Russo Versus the People 

Oakland's city attorney is going gangbusters to prevent citizens from voting on a major waterfront development.

Oakland voters must terrify John Russo. At least that's how he's acting in court, where the city attorney has teamed up with the city's largest housing developer to keep a citizen group's referendum off the ballot. Russo and the developer, Signature Properties, are methodically drowning the group in legal fees, which may force it to abandon its cause.

The Oak to Ninth Referendum Committee, which includes Helen Hutchison, president of the Oakland League of Women Voters, wants to let city voters decide whether Signature should be allowed to build 3,100 condos along the Oakland Estuary. The committee began circulating a petition after the city council greenlighted the plan on July 18.

Within three weeks, the development's opponents had collected 25,068 signatures — six thousand more than necessary. But ever since a private sit-down in late August with Signature's lawyers, Russo has done his best to kill the petition.

Russo first ordered the city clerk to invalidate the petition, claiming it was illegal because signature gatherers had attached a draft copy of the council's approval — not the final approval. Never mind that the city clerk's office had instructed the group to do so.

This compelled the citizens to file a lawsuit, which Russo and Signature tried to get thrown out. In December, though, Alameda County Superior Court Judge Winifred Smith ruled that Russo may have been wrong to toss the petition, and said he would have to prove his case.

Undeterred, Russo and company combed the state's archaic election code for other technicalities. Now they're claiming the citizen group broke the law because it didn't tell voters it was using both volunteer and paid signature gatherers. They also claim the gatherers misled voters when they told them the city was "giving away" the land, and that the project would make the waterfront "inaccessible."

Stuart Flashman, attorney for the committee, says it's ridiculous to require grassroots petitioners to be state election law experts. "The initiative and referendum process is a right for common citizens; it's not a right for lawyers," he told the court last week.

In addition, Flashman argues, petitioners are allowed to engage in hyperbole, just like politicians. Sure, Oakland isn't literally giving the land to Signature, but the Port of Oakland is selling the sixty-plus-acre property in a no-bid deal for $18 million — less than a third of its likely market value. And the densely packed condos will certainly hamper public access to the waterfront.

But the developer's high-priced lawyers need to be fed, so they've embarked on a wide-ranging campaign to depose every member of the citizens' committee and all of its signature gatherers. That means each individual has to pay legal fees, and take time off work to testify. Helen Hutchison's deposition lasted two days. "They're trying to force us to spend a bunch of money," Flashman said. "It's called a discovery war."

Flashman tried to halt it last week, but Judge Smith ruled against him. Sean Welch, a Mill Valley attorney for Signature, said he was surprised to hear that the depositions were such a burden. But he's not about to let up. "There are a large number of people on the committee," he explained.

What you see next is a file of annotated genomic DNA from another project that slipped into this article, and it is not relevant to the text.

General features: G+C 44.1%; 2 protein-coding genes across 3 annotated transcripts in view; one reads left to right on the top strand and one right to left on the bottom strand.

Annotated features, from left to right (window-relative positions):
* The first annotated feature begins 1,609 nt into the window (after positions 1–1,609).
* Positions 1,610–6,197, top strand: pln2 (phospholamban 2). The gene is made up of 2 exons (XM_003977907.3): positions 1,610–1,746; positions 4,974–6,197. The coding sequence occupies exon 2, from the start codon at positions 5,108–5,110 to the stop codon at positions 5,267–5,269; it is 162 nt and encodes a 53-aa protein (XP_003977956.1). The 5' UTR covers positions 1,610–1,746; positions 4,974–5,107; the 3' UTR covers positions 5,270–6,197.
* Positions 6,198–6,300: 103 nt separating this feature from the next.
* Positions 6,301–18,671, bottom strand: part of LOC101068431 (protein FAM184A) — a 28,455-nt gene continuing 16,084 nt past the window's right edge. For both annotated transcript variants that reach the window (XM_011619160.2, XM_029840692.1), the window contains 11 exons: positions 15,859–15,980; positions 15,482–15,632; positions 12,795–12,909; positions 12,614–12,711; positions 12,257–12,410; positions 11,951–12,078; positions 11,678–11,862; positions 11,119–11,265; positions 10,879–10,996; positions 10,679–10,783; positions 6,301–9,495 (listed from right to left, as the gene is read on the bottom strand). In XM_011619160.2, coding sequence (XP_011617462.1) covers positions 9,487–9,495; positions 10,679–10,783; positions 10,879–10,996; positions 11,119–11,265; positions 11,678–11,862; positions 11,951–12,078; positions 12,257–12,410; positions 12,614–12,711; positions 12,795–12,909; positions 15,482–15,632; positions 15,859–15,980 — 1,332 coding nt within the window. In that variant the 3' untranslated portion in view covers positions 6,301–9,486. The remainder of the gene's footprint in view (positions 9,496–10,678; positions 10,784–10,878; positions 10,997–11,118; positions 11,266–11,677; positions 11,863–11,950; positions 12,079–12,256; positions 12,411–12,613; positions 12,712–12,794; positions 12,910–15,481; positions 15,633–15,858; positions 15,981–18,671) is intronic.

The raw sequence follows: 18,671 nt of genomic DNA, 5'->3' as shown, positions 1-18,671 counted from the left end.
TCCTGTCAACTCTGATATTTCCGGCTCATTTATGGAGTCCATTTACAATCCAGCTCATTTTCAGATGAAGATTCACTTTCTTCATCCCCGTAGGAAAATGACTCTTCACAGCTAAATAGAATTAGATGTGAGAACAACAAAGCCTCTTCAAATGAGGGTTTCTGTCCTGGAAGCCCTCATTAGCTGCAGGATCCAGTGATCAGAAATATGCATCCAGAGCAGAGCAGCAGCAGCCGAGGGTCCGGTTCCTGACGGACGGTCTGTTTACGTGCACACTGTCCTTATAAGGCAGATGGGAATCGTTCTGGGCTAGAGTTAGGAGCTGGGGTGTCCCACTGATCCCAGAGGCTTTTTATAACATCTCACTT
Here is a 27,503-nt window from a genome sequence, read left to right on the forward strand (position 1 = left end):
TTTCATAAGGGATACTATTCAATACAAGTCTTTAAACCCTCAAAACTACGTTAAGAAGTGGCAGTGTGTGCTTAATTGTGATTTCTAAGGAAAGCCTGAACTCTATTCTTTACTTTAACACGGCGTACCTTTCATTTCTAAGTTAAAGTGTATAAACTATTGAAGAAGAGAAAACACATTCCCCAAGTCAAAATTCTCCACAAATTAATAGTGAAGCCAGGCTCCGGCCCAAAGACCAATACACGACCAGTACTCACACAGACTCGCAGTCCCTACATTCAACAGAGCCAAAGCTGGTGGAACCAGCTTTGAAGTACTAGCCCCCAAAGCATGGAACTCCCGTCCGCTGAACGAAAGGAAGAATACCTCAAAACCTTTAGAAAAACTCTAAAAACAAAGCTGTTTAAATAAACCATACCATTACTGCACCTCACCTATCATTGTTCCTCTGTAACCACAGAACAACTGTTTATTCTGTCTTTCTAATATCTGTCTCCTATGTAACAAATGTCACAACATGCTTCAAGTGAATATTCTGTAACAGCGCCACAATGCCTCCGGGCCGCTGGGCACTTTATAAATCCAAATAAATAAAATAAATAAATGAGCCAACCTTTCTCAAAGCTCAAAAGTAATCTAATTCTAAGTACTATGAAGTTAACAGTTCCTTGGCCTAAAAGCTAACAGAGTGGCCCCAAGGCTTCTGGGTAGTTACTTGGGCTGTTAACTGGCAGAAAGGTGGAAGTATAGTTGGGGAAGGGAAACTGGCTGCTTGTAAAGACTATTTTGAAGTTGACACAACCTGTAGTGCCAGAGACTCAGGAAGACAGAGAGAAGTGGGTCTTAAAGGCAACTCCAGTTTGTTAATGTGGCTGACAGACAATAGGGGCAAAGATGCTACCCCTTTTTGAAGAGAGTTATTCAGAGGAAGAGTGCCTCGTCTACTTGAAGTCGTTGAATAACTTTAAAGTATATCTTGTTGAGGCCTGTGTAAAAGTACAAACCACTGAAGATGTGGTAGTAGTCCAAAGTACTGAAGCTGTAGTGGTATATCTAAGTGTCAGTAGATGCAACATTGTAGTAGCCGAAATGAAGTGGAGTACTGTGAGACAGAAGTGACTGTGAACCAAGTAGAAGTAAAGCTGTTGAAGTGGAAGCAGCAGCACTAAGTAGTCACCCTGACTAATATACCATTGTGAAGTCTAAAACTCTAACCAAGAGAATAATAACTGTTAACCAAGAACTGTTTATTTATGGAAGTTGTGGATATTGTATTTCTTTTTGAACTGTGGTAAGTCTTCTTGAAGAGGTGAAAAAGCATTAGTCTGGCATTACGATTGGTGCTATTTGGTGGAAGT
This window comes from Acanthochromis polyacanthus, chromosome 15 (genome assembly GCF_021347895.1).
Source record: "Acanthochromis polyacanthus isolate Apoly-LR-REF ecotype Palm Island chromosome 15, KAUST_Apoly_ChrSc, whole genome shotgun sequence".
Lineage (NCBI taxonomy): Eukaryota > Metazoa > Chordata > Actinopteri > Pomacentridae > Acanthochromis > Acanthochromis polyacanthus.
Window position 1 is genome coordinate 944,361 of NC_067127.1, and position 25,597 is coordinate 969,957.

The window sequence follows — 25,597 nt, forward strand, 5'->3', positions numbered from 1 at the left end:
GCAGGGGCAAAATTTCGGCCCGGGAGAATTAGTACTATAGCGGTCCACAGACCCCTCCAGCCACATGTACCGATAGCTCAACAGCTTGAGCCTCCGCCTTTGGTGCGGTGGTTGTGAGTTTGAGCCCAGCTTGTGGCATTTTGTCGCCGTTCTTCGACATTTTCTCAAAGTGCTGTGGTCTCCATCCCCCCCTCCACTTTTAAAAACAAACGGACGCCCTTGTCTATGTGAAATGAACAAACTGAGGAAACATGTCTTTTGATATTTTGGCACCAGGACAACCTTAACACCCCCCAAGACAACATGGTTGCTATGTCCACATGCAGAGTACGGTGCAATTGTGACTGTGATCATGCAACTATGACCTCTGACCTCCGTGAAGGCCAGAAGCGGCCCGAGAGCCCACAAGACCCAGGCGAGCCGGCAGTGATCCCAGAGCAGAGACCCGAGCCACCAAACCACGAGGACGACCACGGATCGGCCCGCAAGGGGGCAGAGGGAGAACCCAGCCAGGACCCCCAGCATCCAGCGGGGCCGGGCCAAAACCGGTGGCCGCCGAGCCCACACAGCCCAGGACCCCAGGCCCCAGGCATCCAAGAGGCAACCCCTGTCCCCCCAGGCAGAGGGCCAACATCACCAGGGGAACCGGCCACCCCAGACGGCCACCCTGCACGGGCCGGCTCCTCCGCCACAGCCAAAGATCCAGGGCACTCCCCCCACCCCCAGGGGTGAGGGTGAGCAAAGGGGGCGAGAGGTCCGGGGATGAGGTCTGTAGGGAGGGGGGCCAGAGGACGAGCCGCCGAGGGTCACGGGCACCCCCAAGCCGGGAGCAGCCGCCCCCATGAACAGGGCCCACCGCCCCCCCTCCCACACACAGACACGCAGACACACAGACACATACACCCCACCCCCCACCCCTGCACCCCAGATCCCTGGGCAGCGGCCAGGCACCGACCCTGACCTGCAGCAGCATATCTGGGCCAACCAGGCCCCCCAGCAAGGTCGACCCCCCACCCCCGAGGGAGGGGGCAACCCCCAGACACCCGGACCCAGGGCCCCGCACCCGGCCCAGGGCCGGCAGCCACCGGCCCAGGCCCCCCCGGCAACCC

Rachel Wagner, one of Russo's deputies, told the court that her and Russo's intentions were honorable. They were merely trying to protect the rights of voters to not be duped by unscrupulous petition gatherers, she said with a straight face.

When asked why Russo won't simply let voters choose, spokeswoman Erica Harrold said, "We're just trying to uphold state law. We can't pick and choose what laws we want to uphold." It's silly, she added, to suggest that the city attorney was afraid Oakland voters would reject the city's condo approval.

No, what's silly is that voters may never get a say in it.

Aim for the Bush, Kid

It's no secret that Berkeley has some of the most accommodating laws anywhere when it comes to the homeless. But there's a convincing argument to be made that the hardcore street people who shoot up, get drunk, scream at the world, and then piss all over the sidewalk are destroying Telegraph Avenue as a viable retail corridor. And just a few blocks away, the same thing is happening at one of the city's best parks for kids.

For years, parents from all over the East Bay have toted their children to Willard Park to run and play. But in the past few years, one area parents rely on — the restroom — is off limits.

That's because a group of homeless people has commandeered the area around it as an outhouse. They urinate all over the bathrooms, inside and out, and the stench is overwhelming. "If you have a kid that has to go to the bathroom — forget it," said Sabrina Kabella, a Berkeley mom and public school teacher. "It's just disgusting. I can't believe how bad it is. It's a nice park, but the city won't do anything about it."

Things have gotten so out of hand that even diehard homeless-rights advocates, such as City Councilman Kriss Worthington, are frustrated.

Worthington, who lives a couple of blocks away, said he has witnessed the problems firsthand. "I'm fiercely against cracking down on the homeless, but I'm also passionately against people screaming at all hours of the night," he said.

Worthington wants City Manager Philip Kamlarz to reinstate a city youth program in the now-vacant room next to the restrooms. "When we had staff on site, it wasn't perfect, but ... because the space was being used, it was clear that [the troublemakers] didn't really want to be there."

Kamlarz is scheduled to present a set of options for the park by late April. If Worthington's plan, or something similar, fails, the families may be the ones who move on, leaving Willard to follow in Telegraph's footsteps.

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